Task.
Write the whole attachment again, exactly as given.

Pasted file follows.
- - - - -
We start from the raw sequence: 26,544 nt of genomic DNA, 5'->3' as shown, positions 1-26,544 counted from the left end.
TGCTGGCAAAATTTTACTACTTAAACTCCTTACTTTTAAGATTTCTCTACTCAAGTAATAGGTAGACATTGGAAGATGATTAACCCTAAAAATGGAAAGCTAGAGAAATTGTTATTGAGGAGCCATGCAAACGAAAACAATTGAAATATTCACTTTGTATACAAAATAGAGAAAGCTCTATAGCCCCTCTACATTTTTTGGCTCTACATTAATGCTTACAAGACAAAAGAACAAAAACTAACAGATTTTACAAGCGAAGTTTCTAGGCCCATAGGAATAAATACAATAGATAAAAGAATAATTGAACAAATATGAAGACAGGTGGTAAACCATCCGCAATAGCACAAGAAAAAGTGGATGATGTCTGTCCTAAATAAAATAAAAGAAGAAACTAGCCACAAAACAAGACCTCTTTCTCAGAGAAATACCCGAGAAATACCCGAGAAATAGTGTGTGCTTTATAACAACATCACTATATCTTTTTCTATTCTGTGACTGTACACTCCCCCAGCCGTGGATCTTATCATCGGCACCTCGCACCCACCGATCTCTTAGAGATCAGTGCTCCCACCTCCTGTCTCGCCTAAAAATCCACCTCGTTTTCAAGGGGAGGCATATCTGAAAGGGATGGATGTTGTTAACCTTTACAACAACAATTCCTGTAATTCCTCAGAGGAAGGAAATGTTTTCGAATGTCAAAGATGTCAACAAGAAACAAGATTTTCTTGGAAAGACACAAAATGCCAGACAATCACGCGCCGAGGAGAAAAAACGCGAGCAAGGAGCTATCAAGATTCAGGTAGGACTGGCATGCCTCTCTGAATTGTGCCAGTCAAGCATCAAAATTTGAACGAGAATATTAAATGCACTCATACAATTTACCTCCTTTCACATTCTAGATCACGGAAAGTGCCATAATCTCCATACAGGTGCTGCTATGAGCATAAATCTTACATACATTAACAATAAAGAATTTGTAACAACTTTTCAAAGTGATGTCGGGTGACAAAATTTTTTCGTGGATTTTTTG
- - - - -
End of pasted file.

We start from the raw sequence: 26,544 nt of genomic DNA, 5'->3' as shown, positions 1-26,544 counted from the left end.
TGCTGGCAAAATTTTACTACTTAAACTCCTTACTTTTAAGATTTCTCTACTCAAGTAATAGGTAGACATTGGAAGATGATTAACCCTAAAAATGGAAAGCTAGAGAAATTGTTATTGAGGAGCCATGCAAACGAAAACAATTGAAATATTCACTTTGTATACAAAATAGAGAAAGCTCTATAGCCCCTCTACATTTTTTGGCTCTACATTAATGCTTACAAGACAAAAGAACAAAAACTAACAGATTTTACAAGCGAAGTTTCTAGGCCCATAGGAATAAATACAATAGATAAAAGAATAATTGAACAAATATGAAGACAGGTGGTAAACCATCCGCAATAGCACAAGAAAAAGTGGATGATGTCTGTCCTAAATAAAATAAAAGAAGAAACTAGCCACAAAACAAGACCTCTTTCTCAGAGAAATACCCGAGAAATACCCGAGAAATAGTGTGTGCTTTATAACAACATCACTATATCTTTTTCTATTCTGTGACTGTACACTCCCCCAGCCGTGGATCTTATCATCGGCACCTCGCACCCACCGATCTCTTAGAGATCAGTGCTCCCACCTCCTGTCTCGCCTAAAAATCCACCTCGTTTTCAAGGGGAGGCATATCTGAAAGGGATGGATGTTGTTAACCTTTACAACAACAATTCCTGTAATTCCTCAGAGGAAGGAAATGTTTTCGAATGTCAAAGATGTCAACAAGAAACAAGATTTTCTTGGAAAGACACAAAATGCCAGACAATCACGCGCCGAGGAGAAAAAACGCGAGCAAGGAGCTATCAAGATTCAGGTAGGACTGGCATGCCTCTCTGAATTGTGCCAGTCAAGCATCAAAATTTGAACGAGAATATTAAATGCACTCATACAATTTACCTCCTTTCACATTCTAGATCACGGAAAGTGCCATAATCTCCATACAGGTGCTGCTATGAGCATAAATCTTACATACATTAACAATAAAGAATTTGTAACAACTTTTCAAAGTGATGTCGGGTGACAAAATTTTTTCGTGGATTTTTTG